The importance of genuine confession
Before Nehemiah prayed for success before the king (Neh. 1:11), he first
prayed a prayer of confession (Neh. 1:4-10). He confessed the sins of
the people, including himself and his relations (Neh. 1:5-7). With this
he opened or cleared the way for God’s answer, his favour before
the king (Neh. 2:4-8), and success in his mission to rebuild Jerusalem.
This is true for everyone. Genuine confession is the basis for God’s
answer, favour, and restoration (Prov. 28:13; Ezek. 18:21-24; Acts. 2:38-39;
Acts 3:19-20; 1 Jn. 1:9). Without it, the path to God’s answer
and favour and restoration remains closed (Prov. 28:13; cf. Lk. 13:1-5).
Like Nehemiah, anyone who desires God’s answer, favour and restoration
must first confess his sins as he did (Neh. 1:5-10).
PRAYER: 1. Father, please give me a truly repentant heart.
2. Father, please forgive all my sins.
3. Father, please let all your favour and restoration be my portion.
God’s salvation is everlasting
When God promised to comfort Zion (Is. 51:3), He also promised them
an everlasting salvation or righteousness (Is. 5:6-8). The heavens,
earth and its inhabitants will vanish like smoke, but God’s salvation
and righteousness will last forever (Is. 51:6-8; 2 Pet. 3:10). This is
quite true. God’s salvation is not temporal like His creation,
but eternal like Him (see Jn. 3:16). Heaven and earth will indeed pass
away (2 Pet. 3:10), but God’s salvation will indeed remain forever
(see Jn. 3:16). God’s salvation is worth giving up everything to
attain (see Matt. 5:29-30). No one can afford to lose it (see Matt. 16:26).
We must seek it with all our heart and above everything else. And we
must not rest until we have attained it.
PRAYER: 1. Father, please let your salvation be my portion.
2. Father, please take away whatever hinders me from attaining your salvation.
Destruction is avoidable
While recounting the history of the journey to the Promised Land, Moses
told the Israelites that if they ever forget the Lord their God and follow
other gods and worship and bow down to them, they will surely be destroyed,
like the nations the Lord destroyed before them (Deut. 8:19-20). This
is a divine decree (see Exod. 20:1-6). The destruction is conditional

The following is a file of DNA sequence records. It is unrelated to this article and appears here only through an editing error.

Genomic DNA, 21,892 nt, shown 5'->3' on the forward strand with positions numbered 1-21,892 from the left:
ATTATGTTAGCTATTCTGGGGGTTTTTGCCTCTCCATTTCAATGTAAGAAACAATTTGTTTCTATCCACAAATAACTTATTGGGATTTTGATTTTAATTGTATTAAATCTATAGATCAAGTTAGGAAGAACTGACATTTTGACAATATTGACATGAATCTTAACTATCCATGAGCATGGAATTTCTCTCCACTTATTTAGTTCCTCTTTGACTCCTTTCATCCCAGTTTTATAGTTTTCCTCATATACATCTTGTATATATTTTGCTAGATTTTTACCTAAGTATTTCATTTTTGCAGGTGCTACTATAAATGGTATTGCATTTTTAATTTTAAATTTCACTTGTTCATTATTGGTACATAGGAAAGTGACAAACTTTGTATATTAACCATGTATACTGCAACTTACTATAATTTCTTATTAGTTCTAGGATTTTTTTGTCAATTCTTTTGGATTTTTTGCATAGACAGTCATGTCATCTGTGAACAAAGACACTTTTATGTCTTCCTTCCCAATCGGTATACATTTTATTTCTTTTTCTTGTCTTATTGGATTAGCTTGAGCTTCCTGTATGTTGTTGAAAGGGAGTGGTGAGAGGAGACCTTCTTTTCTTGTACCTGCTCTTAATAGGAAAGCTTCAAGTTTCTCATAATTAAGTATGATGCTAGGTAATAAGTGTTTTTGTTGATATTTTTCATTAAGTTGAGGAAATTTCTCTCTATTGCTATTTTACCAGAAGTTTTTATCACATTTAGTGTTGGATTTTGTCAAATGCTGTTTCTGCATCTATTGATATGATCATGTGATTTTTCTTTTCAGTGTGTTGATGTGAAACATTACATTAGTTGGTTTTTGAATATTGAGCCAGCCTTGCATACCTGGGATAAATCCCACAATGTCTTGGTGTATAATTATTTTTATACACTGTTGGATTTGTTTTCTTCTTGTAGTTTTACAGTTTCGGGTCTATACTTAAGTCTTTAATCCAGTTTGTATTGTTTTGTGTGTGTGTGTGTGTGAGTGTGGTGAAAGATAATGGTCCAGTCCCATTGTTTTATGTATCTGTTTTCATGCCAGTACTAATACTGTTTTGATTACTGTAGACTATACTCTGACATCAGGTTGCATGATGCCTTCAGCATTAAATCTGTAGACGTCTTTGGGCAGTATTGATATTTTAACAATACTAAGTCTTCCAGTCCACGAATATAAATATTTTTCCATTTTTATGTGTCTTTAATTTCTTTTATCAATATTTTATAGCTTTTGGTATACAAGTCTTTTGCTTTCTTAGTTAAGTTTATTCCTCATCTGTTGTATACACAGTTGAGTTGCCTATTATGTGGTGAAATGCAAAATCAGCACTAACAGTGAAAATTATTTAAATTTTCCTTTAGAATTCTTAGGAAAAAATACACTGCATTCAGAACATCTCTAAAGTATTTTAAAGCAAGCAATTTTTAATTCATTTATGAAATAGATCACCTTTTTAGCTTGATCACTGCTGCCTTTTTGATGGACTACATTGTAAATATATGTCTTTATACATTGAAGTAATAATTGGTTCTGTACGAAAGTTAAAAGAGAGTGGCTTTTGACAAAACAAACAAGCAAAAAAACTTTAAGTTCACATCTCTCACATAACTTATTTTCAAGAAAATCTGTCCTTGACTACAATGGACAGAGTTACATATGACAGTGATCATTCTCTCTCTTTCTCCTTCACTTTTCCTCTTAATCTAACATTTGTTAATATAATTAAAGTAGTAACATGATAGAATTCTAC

upon forsaking the Lord and turning to other gods (Deut. 8:19-20). It
came to pass in the lives of both the Northern and Southern kingdoms
of Israel (see 2 Kgs. 17:1-3; 2 Kgs. 25:1-21; Jer. 52:1-30). It applies
to every individual and nation today. Anyone who forsakes all other gods
and turns wholeheartedly to the Lord through Jesus Christ will live (see
Ezek. 18:21-23; Jn. 3:18, 36). But anyone who persists in forsaking the
Lord and serving and bowing down to other gods will surely be liable
to destruction (Deut. 8:19-20; Jn. 3:18, 36).
PRAYER: 1. Father, please be my God and Lord alone.
2. Father, please keep me from ever forsaking you.
Do not betray Jesus
Judas Iscariot, Jesus’ disciple and treasurer, betrayed Him (Matt.
26:25). He betrayed Him for money (Matt. 26:14-16). Jesus knew of his
act of betrayed even before he carried it out (Matt. 26:21, 25; Lk. 22:21).
His act was not hidden from Jesus at all, for He knows all things (Jn.
2:24-25). Jesus cursed the betrayer (Matt. 26:24). The curse was fulfilled
on him (Matt. 27:3-5; Acts 1:8). To betray Jesus is a terrible sin. Yet,
like Judas Iscariot, we betray Him nonetheless. We betray Him in so many
ways – when we fail to worship Him, when we fail to obey Him, when
we sin against Him, etc. To betray Jesus is not only most heinous and
despicable, but most damnable (cf. Matt. 26:24). As believers, we must
never betray Jesus for any reason or thing. Nothing whatever is worth
the act and its consequences (see Matt. 16:36). Remember that Jesus knows
all our acts of betrayal against Him (Jn. 2:24-25; Ps. 139:1-12).
PRAYER: Father, please forgive me of all acts of betrayal and enable
me never ever to betray you.
Zechariah foresees the Christ
In one of his visions, Prophet Zechariah foresaw the Christ more than
five hundred years before His birth (Zech. 12:10). He spoke specifically
of His crucifixion (Zech. 12:10). This same prophecy is echoed by David
(Ps. 22:16). This means that the promise of the Messiah is sufficiently
grounded in the Scriptures. It also confirms the fact that the crucifixion
of Jesus the Christ was not an accident but a deliberate act of God for
the salvation of mankind (see Matt. 26:53-56). The good news concerning
the Christ is meant for all mankind (Lk. 2:10-14). The only requirement
for appropriating it is faith (Jn. 3:16). Blessed indeed is the one who